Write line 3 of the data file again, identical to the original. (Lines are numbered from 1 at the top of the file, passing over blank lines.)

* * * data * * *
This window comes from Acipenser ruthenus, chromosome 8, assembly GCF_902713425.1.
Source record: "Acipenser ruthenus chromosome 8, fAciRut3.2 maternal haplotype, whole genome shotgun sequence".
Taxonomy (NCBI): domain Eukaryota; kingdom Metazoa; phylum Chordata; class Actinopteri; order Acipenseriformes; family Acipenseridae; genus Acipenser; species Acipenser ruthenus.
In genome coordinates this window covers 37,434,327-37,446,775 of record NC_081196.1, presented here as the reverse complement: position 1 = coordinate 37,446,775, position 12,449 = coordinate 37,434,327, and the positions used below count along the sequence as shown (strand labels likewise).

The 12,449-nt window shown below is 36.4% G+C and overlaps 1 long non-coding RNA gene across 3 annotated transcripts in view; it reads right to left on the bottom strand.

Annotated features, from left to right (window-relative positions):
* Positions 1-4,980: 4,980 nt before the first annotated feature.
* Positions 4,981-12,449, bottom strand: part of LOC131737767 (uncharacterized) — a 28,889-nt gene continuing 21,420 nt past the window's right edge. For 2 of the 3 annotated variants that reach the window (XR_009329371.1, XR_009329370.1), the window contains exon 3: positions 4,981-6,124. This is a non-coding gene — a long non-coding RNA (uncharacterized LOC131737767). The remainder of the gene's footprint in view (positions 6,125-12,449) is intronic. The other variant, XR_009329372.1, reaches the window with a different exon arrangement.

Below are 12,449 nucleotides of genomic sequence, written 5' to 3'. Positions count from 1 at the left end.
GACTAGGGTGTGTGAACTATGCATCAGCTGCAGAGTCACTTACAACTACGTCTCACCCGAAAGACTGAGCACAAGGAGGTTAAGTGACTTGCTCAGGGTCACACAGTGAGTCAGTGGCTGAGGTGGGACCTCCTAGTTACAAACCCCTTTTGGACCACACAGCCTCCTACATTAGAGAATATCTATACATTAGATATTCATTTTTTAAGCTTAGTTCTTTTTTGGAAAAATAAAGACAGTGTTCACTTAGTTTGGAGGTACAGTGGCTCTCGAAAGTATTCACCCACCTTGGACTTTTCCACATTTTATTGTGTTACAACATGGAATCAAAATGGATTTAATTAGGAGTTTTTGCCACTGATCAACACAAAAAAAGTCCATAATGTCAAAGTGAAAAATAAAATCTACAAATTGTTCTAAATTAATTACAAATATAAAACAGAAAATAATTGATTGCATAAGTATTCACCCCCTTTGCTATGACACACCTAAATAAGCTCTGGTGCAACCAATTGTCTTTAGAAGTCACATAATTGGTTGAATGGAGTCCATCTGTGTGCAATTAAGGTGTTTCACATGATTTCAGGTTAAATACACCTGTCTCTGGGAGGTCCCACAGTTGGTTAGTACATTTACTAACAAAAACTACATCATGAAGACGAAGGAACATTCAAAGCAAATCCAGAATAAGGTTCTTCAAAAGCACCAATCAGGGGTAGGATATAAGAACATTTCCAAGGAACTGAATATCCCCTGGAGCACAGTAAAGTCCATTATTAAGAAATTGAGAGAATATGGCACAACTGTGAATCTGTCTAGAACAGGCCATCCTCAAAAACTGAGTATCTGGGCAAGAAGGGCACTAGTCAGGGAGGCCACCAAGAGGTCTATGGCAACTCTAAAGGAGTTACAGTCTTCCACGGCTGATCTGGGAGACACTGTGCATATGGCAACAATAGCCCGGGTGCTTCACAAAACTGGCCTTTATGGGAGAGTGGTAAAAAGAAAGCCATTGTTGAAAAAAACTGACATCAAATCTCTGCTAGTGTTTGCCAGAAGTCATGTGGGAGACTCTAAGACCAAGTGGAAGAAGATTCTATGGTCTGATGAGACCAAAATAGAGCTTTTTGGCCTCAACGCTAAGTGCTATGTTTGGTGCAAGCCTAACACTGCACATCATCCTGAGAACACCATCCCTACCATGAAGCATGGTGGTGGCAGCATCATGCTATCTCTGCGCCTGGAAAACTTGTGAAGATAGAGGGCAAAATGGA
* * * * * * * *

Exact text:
Taxonomy (NCBI): domain Eukaryota; kingdom Metazoa; phylum Chordata; class Actinopteri; order Acipenseriformes; family Acipenseridae; genus Acipenser; species Acipenser ruthenus.